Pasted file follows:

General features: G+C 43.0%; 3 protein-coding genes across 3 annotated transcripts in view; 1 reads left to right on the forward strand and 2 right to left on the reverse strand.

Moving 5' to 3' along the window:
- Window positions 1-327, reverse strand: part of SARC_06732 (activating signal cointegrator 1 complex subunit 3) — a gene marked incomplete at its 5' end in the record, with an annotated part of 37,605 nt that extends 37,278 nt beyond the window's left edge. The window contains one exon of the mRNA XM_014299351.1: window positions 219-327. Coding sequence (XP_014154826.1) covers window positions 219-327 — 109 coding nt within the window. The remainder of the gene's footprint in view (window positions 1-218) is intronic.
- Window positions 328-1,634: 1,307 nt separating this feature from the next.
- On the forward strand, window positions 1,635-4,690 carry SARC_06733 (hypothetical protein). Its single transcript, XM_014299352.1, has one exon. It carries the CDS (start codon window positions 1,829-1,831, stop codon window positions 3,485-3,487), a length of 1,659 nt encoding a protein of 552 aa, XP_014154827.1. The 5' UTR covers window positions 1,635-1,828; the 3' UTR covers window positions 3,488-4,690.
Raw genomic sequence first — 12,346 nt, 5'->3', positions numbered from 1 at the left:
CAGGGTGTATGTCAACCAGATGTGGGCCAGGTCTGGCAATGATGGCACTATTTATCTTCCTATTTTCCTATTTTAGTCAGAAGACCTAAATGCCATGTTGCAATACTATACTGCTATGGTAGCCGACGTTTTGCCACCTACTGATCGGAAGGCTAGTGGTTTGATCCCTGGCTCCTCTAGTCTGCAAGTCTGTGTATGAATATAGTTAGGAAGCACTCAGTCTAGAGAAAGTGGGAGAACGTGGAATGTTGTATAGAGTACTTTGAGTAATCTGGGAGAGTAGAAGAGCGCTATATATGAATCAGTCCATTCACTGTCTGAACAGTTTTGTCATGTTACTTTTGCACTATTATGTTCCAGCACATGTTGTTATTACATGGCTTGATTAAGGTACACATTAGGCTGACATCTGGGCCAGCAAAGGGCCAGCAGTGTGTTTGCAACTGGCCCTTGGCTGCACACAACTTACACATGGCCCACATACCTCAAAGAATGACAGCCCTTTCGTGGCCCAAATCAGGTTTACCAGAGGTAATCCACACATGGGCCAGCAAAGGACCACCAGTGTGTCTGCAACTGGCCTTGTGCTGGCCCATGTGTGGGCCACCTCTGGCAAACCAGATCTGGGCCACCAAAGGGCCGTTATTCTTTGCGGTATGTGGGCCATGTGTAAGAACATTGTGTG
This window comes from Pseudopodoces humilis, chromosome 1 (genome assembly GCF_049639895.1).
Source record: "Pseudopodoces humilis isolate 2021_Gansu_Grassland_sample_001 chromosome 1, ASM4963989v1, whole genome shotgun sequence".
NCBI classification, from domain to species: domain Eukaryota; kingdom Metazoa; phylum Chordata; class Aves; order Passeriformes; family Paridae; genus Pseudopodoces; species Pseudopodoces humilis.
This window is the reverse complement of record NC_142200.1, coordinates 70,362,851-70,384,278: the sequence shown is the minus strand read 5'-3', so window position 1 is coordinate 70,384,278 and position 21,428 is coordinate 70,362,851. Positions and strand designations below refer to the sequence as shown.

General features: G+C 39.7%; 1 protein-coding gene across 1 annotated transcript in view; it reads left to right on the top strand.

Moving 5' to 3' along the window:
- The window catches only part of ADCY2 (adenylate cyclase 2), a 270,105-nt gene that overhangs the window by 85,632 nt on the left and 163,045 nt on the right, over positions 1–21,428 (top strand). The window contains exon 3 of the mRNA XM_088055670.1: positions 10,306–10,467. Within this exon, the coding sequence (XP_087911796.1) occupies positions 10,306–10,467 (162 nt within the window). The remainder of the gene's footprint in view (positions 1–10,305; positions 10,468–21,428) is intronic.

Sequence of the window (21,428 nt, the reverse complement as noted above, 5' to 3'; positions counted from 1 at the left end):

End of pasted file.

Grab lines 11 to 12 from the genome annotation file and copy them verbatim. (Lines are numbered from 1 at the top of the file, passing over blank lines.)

This window is the reverse complement of record NC_142200.1, coordinates 70,362,851-70,384,278: the sequence shown is the minus strand read 5'-3', so window position 1 is coordinate 70,384,278 and position 21,428 is coordinate 70,362,851. Positions and strand designations below refer to the sequence as shown.

General features: G+C 39.7%; 1 protein-coding gene across 1 annotated transcript in view; it reads left to right on the top strand.